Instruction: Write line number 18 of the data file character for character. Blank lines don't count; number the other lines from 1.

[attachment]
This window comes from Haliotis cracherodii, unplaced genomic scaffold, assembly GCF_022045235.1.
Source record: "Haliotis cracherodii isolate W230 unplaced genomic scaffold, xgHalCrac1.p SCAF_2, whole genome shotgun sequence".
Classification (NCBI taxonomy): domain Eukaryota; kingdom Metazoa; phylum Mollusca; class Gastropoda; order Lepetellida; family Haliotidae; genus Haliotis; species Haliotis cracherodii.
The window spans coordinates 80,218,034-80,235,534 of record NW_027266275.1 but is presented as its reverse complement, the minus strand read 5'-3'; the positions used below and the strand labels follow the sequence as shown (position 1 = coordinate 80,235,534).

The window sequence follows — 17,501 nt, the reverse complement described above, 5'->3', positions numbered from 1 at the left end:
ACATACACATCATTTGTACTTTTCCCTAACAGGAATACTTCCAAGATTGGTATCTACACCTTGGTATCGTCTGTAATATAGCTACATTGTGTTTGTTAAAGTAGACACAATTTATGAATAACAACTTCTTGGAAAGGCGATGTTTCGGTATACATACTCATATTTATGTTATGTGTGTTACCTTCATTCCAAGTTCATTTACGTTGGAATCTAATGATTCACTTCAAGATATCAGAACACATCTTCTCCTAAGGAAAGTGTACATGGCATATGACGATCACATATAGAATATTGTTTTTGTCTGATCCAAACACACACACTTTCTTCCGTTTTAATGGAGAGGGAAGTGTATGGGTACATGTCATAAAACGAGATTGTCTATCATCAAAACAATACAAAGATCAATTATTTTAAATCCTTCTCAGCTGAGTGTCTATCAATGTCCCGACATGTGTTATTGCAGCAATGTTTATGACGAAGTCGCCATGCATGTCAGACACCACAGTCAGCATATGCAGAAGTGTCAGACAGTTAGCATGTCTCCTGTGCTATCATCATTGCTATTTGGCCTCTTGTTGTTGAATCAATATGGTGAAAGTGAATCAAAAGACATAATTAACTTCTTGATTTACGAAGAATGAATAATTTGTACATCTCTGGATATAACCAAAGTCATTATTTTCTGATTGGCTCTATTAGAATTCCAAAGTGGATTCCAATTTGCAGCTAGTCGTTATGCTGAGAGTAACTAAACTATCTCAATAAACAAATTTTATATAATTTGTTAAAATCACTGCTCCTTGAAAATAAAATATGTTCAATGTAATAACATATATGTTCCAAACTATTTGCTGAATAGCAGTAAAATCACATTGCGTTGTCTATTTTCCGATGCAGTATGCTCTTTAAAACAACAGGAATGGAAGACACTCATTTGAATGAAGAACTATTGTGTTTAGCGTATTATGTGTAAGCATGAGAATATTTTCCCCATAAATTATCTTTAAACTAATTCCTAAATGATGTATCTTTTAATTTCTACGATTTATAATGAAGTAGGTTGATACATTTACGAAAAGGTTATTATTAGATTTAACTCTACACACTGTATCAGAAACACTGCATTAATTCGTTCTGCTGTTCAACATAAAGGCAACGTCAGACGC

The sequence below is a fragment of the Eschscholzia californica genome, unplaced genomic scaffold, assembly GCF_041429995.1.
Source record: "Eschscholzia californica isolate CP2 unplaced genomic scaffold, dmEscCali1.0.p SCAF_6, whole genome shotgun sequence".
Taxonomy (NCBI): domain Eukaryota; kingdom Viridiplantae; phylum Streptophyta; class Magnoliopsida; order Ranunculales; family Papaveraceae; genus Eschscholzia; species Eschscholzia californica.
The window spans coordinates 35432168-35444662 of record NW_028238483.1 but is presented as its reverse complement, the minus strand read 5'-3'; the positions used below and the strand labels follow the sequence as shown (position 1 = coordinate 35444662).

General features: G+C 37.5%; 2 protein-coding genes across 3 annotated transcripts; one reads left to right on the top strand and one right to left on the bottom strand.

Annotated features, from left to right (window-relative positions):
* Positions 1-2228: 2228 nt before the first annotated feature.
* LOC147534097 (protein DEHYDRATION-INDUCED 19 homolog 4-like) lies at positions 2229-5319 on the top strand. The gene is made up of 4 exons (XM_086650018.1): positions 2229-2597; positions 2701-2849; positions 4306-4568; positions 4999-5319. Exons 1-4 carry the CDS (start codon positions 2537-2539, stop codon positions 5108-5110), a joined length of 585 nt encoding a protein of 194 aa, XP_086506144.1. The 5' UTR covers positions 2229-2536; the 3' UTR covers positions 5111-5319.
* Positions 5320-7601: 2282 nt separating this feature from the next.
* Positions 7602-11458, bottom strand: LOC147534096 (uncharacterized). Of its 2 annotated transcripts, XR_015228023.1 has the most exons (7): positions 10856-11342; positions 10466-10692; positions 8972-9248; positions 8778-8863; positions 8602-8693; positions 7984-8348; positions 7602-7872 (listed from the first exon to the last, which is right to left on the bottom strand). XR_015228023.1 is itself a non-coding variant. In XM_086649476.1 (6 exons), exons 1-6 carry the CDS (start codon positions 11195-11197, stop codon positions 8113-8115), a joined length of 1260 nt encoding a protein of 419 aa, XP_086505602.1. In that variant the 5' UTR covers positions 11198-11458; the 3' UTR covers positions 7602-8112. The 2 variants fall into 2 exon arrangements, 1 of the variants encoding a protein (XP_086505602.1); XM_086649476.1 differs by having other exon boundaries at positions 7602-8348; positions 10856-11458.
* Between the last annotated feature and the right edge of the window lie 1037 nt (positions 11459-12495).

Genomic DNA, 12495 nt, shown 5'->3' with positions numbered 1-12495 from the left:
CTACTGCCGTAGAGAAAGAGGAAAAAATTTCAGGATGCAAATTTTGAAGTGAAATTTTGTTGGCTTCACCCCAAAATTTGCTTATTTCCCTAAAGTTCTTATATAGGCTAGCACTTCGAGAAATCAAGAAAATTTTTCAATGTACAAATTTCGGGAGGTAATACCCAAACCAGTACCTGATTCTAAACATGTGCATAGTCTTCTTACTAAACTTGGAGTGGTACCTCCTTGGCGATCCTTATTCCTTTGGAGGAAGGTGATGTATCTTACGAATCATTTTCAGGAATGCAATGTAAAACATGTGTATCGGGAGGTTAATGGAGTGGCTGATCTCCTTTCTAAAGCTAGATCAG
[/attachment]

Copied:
Genomic DNA, 12495 nt, shown 5'->3' with positions numbered 1-12495 from the left: